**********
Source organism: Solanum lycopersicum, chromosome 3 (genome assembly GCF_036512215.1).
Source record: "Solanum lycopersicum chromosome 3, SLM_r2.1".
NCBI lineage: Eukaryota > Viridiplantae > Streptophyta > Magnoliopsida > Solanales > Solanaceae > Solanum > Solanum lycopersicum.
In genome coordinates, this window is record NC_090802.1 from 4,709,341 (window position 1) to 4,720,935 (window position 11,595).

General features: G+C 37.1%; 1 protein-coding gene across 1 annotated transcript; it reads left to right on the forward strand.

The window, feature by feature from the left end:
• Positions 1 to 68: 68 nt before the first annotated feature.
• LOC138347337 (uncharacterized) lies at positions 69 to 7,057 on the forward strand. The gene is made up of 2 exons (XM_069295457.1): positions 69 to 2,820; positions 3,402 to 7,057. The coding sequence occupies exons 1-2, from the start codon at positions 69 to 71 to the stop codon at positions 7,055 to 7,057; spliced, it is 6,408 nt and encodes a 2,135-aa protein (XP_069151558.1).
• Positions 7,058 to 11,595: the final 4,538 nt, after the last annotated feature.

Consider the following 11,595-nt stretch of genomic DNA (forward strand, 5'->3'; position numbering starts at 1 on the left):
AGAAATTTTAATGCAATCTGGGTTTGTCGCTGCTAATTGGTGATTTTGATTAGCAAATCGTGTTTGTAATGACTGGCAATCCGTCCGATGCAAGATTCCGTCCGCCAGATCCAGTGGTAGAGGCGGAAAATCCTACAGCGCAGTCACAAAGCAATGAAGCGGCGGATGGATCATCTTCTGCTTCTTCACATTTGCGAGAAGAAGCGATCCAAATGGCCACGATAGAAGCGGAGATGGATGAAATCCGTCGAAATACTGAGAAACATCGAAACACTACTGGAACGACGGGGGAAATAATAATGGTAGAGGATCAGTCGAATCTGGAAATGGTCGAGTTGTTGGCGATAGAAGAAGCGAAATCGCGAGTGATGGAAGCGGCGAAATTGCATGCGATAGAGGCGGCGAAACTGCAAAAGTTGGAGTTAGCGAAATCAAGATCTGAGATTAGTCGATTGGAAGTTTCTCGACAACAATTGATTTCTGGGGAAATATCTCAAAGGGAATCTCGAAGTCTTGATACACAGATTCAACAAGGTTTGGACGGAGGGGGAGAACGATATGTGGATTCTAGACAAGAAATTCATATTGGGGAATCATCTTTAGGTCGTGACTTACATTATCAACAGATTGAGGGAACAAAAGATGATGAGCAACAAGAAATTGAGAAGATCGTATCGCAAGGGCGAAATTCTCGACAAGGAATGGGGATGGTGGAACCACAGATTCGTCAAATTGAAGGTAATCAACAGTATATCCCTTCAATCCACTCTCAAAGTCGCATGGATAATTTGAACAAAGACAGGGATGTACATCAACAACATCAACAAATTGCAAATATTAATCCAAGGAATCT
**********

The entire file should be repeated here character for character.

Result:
Source organism: Solanum lycopersicum, chromosome 3 (genome assembly GCF_036512215.1).
Source record: "Solanum lycopersicum chromosome 3, SLM_r2.1".
NCBI lineage: Eukaryota > Viridiplantae > Streptophyta > Magnoliopsida > Solanales > Solanaceae > Solanum > Solanum lycopersicum.
In genome coordinates, this window is record NC_090802.1 from 4,709,341 (window position 1) to 4,720,935 (window position 11,595).

General features: G+C 37.1%; 1 protein-coding gene across 1 annotated transcript; it reads left to right on the forward strand.

The window, feature by feature from the left end:
• Positions 1 to 68: 68 nt before the first annotated feature.
• LOC138347337 (uncharacterized) lies at positions 69 to 7,057 on the forward strand. The gene is made up of 2 exons (XM_069295457.1): positions 69 to 2,820; positions 3,402 to 7,057. The coding sequence occupies exons 1-2, from the start codon at positions 69 to 71 to the stop codon at positions 7,055 to 7,057; spliced, it is 6,408 nt and encodes a 2,135-aa protein (XP_069151558.1).
• Positions 7,058 to 11,595: the final 4,538 nt, after the last annotated feature.

Consider the following 11,595-nt stretch of genomic DNA (forward strand, 5'->3'; position numbering starts at 1 on the left):
AGAAATTTTAATGCAATCTGGGTTTGTCGCTGCTAATTGGTGATTTTGATTAGCAAATCGTGTTTGTAATGACTGGCAATCCGTCCGATGCAAGATTCCGTCCGCCAGATCCAGTGGTAGAGGCGGAAAATCCTACAGCGCAGTCACAAAGCAATGAAGCGGCGGATGGATCATCTTCTGCTTCTTCACATTTGCGAGAAGAAGCGATCCAAATGGCCACGATAGAAGCGGAGATGGATGAAATCCGTCGAAATACTGAGAAACATCGAAACACTACTGGAACGACGGGGGAAATAATAATGGTAGAGGATCAGTCGAATCTGGAAATGGTCGAGTTGTTGGCGATAGAAGAAGCGAAATCGCGAGTGATGGAAGCGGCGAAATTGCATGCGATAGAGGCGGCGAAACTGCAAAAGTTGGAGTTAGCGAAATCAAGATCTGAGATTAGTCGATTGGAAGTTTCTCGACAACAATTGATTTCTGGGGAAATATCTCAAAGGGAATCTCGAAGTCTTGATACACAGATTCAACAAGGTTTGGACGGAGGGGGAGAACGATATGTGGATTCTAGACAAGAAATTCATATTGGGGAATCATCTTTAGGTCGTGACTTACATTATCAACAGATTGAGGGAACAAAAGATGATGAGCAACAAGAAATTGAGAAGATCGTATCGCAAGGGCGAAATTCTCGACAAGGAATGGGGATGGTGGAACCACAGATTCGTCAAATTGAAGGTAATCAACAGTATATCCCTTCAATCCACTCTCAAAGTCGCATGGATAATTTGAACAAAGACAGGGATGTACATCAACAACATCAACAAATTGCAAATATTAATCCAAGGAATCT